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Town of Cieneguilla Grant

by J. J. Bowden

On March 20, 1872, Anthony Joseph, Adolph Guttman, Julian Freedman, and Lucien Stewart petitioned[1] Surveyor General T. Rush Spencer seeking the confirmation of a grant which allegedly had been made to Jose Sanchez and nineteen other colonists by Governor Fernando Chacon. In support of their claim, the applicants filed a certified copy of an Act of Possession, which recited that on February 12, 1795, Antonio Jose Ortiz, Alcalde of the Pueblo of Taos, in obedience to an order by Chacon placed the twenty grantees in royal possession of the grant and designated the following natural objects as its boundaries:

On the north, the Los Seritos de los Aguajes; on the east, the Arroyo Hondo; on the south, the summit of the Picuris Mountains; and on the west, the surplus lands of those of Embudo in the Rio Grande Valley.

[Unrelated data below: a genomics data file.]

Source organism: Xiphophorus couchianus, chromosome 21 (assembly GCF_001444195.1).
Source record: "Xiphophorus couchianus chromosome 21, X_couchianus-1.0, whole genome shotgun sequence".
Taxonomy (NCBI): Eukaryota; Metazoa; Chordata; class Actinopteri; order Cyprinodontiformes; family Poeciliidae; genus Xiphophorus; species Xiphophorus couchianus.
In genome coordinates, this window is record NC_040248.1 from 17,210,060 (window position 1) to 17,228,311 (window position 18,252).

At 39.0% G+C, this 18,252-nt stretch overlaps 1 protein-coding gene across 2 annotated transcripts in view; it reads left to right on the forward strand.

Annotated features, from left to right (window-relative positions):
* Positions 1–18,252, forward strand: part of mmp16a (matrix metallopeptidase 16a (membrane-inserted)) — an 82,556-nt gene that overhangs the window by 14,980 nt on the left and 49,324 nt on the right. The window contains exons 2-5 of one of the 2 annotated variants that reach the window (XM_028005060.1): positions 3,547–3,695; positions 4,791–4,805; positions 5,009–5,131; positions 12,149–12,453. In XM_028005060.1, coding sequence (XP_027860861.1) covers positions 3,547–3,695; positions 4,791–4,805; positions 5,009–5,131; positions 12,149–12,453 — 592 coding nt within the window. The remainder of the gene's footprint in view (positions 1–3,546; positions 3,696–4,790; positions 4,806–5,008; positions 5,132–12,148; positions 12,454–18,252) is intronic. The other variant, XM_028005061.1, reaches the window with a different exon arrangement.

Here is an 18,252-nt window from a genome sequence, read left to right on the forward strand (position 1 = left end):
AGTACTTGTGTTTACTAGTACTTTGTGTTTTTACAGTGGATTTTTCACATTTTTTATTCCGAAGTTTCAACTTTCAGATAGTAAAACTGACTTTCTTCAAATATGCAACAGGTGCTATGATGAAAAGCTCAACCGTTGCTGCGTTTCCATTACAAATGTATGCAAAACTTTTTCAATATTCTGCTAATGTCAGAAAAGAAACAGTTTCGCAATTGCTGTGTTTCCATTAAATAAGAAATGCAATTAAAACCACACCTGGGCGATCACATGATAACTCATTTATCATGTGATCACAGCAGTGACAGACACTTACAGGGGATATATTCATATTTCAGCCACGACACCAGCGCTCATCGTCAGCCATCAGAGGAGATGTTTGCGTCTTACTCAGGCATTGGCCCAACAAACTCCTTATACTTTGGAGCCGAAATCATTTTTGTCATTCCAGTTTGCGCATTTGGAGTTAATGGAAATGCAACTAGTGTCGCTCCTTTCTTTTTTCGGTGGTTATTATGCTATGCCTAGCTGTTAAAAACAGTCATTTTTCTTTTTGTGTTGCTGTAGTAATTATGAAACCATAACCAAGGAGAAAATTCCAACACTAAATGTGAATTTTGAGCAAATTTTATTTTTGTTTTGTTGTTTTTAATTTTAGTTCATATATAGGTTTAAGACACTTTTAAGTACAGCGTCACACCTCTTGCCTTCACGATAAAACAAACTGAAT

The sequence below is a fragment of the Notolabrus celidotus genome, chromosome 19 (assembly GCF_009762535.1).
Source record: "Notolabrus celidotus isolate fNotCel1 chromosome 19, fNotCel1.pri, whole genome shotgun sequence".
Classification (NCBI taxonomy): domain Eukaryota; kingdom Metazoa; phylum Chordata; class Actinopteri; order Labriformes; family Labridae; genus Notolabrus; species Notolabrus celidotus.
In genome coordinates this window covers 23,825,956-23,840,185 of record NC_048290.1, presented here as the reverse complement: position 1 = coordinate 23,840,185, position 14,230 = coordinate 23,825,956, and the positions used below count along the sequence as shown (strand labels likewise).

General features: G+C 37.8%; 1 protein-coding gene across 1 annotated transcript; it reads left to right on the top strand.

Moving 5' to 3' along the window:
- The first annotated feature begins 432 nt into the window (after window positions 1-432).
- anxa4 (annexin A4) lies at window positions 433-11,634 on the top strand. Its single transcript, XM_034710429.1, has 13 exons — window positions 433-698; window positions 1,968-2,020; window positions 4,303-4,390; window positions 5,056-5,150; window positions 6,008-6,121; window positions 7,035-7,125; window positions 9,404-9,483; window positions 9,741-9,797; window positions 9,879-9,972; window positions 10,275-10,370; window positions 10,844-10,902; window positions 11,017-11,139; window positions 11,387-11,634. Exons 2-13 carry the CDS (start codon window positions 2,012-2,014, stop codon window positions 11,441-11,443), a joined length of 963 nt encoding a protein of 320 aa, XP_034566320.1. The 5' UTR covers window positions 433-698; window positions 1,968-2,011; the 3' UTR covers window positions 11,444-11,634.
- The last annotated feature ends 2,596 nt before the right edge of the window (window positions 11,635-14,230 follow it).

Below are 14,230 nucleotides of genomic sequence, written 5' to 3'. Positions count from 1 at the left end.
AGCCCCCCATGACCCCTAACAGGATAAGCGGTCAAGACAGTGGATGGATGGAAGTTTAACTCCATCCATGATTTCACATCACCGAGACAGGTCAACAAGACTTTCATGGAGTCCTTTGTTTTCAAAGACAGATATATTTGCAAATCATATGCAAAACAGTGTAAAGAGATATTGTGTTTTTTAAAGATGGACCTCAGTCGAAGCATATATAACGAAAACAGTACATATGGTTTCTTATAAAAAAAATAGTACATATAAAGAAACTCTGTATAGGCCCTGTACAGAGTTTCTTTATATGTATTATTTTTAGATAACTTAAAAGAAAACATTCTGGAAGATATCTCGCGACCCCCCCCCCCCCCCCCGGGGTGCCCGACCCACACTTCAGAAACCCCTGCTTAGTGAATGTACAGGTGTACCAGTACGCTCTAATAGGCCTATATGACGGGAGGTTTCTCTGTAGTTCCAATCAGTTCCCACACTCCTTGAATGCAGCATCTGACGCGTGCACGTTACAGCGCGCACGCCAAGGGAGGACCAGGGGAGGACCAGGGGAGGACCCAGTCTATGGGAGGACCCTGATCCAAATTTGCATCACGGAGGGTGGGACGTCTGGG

He also allotted each grantee a 256 vara wide individual tract of agricultural land and set the balance of the grant aside as a commons. Possession of the grant was delivered subject to the understanding that, except for the individual allotments, the concession was a community grant for the benefit of both the original grantees as well as any others who might subsequently join the settlement. Each grantee was also instructed to arm himself with either a firearm or a bow and arrows for the mutual protection of the community. The certificate attached to the certified copy showed that it was made on May 4, 1826, by Juan Antonio Lovato, Secretary of the Ayuntamiento of the Pueblo of Taos, as a replacement of the original which was “torn and ripped.” During his investigation of the claim, Spencer received an affidavit by Adolph Guttmann, who stated that having made a diligent search of the Archives at Taos and Santa Fe and having made reasonable inquiries amongst the residents of the Town of Cieneguilla, the petitioners were unable to find any documentary evidence of the grant and, therefore, firmly believed the grant papers had been mislaid or destroyed. Two witnesses were examined by Spencer. Their testimony tended to establish the genuineness of the certi­fied copy of the Act of Possession, the long peaceful possession of the grant, and the existence of the Town of Cieneguilla. Based on this evidence, Spencer, on June 13, 1872, approved the grant and recommended its confirmation by Congress to the twenty original grantees named in the list attached to the Act of Possession.[2] A preliminary survey of the grant was made in October, 1877, by Deputy Surveyors Griffin and McMullen. Their work showed the grant covered an area of 43,961.54 acres.[3]